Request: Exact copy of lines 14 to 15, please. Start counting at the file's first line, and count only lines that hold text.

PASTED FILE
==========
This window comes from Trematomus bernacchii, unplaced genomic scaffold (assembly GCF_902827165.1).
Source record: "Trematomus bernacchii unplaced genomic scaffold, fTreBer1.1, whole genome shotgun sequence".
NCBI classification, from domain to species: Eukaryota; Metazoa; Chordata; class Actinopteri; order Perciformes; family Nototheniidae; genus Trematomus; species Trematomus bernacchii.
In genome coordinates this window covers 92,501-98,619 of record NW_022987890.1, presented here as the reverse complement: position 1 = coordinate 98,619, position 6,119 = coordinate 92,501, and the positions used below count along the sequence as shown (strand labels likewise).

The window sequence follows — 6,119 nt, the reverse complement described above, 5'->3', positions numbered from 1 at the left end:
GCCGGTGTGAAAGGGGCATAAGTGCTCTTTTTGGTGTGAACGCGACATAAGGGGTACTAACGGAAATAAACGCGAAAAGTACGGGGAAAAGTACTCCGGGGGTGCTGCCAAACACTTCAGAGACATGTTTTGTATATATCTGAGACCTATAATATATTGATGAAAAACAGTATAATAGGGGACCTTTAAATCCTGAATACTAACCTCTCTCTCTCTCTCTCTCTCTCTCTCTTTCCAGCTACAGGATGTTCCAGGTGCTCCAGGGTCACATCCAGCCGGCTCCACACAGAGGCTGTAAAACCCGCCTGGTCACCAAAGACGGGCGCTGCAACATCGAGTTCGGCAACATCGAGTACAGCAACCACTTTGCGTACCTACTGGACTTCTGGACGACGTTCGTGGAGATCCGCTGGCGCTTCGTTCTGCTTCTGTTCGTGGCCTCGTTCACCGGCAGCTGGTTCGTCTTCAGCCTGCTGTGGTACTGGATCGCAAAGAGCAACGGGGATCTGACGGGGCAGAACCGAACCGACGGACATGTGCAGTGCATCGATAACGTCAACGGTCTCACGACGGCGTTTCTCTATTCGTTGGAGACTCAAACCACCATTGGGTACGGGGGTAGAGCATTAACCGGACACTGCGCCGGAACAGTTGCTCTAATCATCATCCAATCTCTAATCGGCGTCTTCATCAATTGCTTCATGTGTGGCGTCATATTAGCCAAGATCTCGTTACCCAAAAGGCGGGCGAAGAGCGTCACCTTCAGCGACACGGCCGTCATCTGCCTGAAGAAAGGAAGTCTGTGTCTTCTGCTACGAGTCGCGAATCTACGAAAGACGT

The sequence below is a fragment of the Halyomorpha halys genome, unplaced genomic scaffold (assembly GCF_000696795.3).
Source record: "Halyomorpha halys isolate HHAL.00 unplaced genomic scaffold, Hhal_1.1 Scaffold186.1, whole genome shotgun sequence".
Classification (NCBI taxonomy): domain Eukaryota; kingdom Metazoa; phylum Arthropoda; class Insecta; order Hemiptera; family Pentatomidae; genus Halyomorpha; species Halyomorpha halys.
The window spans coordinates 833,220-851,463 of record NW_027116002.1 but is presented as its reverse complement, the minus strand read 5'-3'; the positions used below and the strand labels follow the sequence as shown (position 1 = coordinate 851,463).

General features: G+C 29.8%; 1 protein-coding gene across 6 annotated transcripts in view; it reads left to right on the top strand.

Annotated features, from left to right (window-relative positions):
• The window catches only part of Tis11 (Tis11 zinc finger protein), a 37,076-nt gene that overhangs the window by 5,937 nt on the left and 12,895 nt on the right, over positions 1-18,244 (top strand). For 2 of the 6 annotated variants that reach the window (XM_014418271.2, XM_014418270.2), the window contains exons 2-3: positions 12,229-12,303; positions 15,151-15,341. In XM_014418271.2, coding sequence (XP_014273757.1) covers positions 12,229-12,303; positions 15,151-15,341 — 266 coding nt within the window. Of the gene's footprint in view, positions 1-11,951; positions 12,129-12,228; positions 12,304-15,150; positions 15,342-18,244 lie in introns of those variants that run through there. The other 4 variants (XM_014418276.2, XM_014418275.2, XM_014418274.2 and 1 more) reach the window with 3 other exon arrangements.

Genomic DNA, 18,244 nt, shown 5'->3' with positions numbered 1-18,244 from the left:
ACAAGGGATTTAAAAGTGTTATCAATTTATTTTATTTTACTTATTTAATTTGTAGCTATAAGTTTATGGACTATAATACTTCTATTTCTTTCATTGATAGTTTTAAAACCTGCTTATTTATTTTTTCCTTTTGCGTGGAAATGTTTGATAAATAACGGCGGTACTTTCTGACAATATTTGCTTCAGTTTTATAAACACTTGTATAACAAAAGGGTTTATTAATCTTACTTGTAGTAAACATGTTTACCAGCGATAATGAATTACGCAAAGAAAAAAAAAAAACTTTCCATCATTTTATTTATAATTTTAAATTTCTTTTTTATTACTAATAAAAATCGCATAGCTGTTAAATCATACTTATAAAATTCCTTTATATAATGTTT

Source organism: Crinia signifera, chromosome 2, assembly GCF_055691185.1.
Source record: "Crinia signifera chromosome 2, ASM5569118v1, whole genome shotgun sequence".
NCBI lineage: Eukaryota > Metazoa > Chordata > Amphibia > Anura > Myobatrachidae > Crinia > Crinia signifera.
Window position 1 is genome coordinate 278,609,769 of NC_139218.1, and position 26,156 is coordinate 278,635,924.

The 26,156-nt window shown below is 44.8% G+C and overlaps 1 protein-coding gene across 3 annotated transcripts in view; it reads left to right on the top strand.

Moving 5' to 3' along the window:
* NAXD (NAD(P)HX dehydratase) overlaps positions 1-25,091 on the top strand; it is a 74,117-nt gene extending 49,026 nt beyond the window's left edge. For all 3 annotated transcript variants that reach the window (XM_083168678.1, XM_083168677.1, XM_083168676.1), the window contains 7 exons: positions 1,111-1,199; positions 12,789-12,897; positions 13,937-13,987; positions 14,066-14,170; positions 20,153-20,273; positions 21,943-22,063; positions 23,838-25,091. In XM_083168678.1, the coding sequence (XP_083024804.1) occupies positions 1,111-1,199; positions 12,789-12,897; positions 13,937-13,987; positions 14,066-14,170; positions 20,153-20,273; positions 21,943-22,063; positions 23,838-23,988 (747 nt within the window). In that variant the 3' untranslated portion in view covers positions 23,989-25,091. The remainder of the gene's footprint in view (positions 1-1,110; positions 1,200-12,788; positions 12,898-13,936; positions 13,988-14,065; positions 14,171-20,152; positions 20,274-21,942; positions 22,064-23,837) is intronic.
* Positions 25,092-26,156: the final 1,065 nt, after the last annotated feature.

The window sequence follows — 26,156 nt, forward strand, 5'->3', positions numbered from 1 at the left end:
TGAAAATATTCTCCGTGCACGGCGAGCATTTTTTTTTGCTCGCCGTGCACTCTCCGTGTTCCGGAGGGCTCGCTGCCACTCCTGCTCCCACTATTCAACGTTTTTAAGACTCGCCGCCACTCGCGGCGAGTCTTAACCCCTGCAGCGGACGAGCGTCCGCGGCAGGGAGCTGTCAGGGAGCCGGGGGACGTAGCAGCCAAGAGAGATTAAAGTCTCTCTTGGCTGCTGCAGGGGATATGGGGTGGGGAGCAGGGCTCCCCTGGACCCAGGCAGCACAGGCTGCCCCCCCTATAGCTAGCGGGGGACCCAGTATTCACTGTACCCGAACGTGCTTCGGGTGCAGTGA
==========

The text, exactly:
Genomic DNA, 18,244 nt, shown 5'->3' with positions numbered 1-18,244 from the left:
ACAAGGGATTTAAAAGTGTTATCAATTTATTTTATTTTACTTATTTAATTTGTAGCTATAAGTTTATGGACTATAATACTTCTATTTCTTTCATTGATAGTTTTAAAACCTGCTTATTTATTTTTTCCTTTTGCGTGGAAATGTTTGATAAATAACGGCGGTACTTTCTGACAATATTTGCTTCAGTTTTATAAACACTTGTATAACAAAAGGGTTTATTAATCTTACTTGTAGTAAACATGTTTACCAGCGATAATGAATTACGCAAAGAAAAAAAAAAAACTTTCCATCATTTTATTTATAATTTTAAATTTCTTTTTTATTACTAATAAAAATCGCATAGCTGTTAAATCATACTTATAAAATTCCTTTATATAATGTTT